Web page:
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Reviewed by:
  • Sports Scandals
  • Maynard Brichford
Finley, Peter, Laura Finley, and Jeffrey Fountain. Sports Scandals. Westport, Conn.: Greenwood Press, 2008. Pp. 189. Timeline, notes, bibliography, and index. $45.00

The intensive media coverage of business, religious, political and entertainment scandals reflects the public's appetite for reports of scandalous conduct. The authors of Sports Scandals have selected eighty-six instances, covered in seven chapters on gambling, sex, drugs, cheating, violence, outrageous commentary, and politics and collusion. They summarize the cases and include the legal and professional outcomes. Most of the scandals listed in the time line occurred in the last eleven years; 85 percent of them are equally divided between football, basketball and baseball. By chapter categories, football led in violence, assault and cheating; baseball led in drugs; basketball led in gambling. Twenty-two percent of the scandals involved racism.

Mayhem, money, murder, scandals, sex and sports sell air time and feed the news media. Reports of sports scandals are daily occurrences as sporting news is televised, posted on the internet and featured in newspaper columns and talk radio. Gambling, racism, sex, drugs and verbal abuse are factors, especially in contact sports, such as boxing, basketball, football and baseball. In golf, Fuzzy Zoeller's disparaging remarks about Tiger Woods became a scandal. Some sports scandals were media scandals that involved athletics, e.g. Marv Albert's sex life, Rush Limbaugh's attack on Donovan McNabb and the Don Imus' commentary on the Rutgers women's basketball team. There were rules violations scandals in competitive professional sports. New England Patriots coach Bill Belichick violated an NFL ban on videotaping during a game and Cincinnati Reds manager Pete Rose was banned from baseball for betting on his team.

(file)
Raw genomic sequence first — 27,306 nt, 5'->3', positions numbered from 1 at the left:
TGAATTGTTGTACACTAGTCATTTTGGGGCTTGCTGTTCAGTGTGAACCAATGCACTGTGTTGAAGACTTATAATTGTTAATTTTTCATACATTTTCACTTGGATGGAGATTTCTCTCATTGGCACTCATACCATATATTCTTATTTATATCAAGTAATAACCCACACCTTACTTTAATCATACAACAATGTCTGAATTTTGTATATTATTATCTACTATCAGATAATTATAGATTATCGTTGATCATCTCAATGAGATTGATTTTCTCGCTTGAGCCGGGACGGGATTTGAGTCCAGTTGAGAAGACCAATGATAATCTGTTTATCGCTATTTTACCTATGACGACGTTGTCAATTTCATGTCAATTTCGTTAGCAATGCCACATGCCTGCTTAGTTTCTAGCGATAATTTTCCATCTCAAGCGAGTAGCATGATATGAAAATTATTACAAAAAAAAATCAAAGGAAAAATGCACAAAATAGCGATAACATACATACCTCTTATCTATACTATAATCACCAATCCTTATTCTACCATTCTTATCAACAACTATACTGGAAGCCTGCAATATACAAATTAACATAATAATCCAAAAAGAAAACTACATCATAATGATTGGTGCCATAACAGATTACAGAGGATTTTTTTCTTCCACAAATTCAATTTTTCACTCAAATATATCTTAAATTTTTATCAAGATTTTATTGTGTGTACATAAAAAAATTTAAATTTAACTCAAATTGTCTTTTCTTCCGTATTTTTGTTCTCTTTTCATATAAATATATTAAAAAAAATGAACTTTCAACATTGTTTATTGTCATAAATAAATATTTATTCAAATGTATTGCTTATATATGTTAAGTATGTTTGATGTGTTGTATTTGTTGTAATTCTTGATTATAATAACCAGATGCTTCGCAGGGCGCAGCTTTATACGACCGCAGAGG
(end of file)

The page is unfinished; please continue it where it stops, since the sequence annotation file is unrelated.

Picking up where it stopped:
Academic fraud cases include plagiarism and illegal financial contributions to college athletes. Among the governing bodies whose rules were violated in scandals, the National Collegiate Athletic Association was involved in 34 percent, Major League Baseball in 19 percent and the National Football League in 14 percent. International media coverage of the Olympic Games make them a prime site for scandals, boycotts and protests. Disturbing factors in some cases are that allegations of scandalous or criminal conduct were supported by the testimony of accomplices and felons and that the accused tended to have lucrative contracts. [End Page 165]

Maynard Brichford
University of Illinois at Urbana-Champaign


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